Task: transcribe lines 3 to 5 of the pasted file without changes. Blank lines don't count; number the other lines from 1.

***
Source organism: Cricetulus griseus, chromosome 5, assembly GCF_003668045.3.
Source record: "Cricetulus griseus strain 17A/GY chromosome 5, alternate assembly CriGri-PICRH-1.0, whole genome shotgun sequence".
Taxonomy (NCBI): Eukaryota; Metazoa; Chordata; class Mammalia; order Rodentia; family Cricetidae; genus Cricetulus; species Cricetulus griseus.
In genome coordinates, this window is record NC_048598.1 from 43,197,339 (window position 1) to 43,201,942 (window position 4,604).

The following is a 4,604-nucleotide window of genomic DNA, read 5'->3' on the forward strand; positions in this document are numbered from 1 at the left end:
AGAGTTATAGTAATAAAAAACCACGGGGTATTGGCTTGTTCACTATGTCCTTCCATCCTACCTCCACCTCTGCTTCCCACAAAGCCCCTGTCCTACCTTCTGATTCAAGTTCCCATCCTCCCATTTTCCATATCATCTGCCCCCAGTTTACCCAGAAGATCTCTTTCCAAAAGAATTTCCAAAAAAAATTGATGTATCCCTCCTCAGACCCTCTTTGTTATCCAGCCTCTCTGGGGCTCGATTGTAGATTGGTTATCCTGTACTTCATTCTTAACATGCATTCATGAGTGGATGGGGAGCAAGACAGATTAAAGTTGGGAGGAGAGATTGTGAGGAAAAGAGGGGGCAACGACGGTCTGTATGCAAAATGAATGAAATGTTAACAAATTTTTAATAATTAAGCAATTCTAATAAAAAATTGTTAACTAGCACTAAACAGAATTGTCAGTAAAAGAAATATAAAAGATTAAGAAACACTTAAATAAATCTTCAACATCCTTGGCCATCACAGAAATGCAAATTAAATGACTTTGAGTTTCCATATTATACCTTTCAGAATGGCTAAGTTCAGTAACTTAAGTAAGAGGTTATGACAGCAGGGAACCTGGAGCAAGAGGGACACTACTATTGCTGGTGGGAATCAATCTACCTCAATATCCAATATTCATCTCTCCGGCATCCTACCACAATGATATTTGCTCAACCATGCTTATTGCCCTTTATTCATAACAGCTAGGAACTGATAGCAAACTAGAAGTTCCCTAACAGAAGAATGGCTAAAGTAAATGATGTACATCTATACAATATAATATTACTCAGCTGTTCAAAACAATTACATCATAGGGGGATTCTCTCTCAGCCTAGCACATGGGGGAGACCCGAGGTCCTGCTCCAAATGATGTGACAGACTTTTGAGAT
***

Taxonomy (NCBI): Eukaryota; Metazoa; Chordata; class Mammalia; order Rodentia; family Cricetidae; genus Cricetulus; species Cricetulus griseus.
In genome coordinates, this window is record NC_048598.1 from 43,197,339 (window position 1) to 43,201,942 (window position 4,604).

The following is a 4,604-nucleotide window of genomic DNA, read 5'->3' on the forward strand; positions in this document are numbered from 1 at the left end: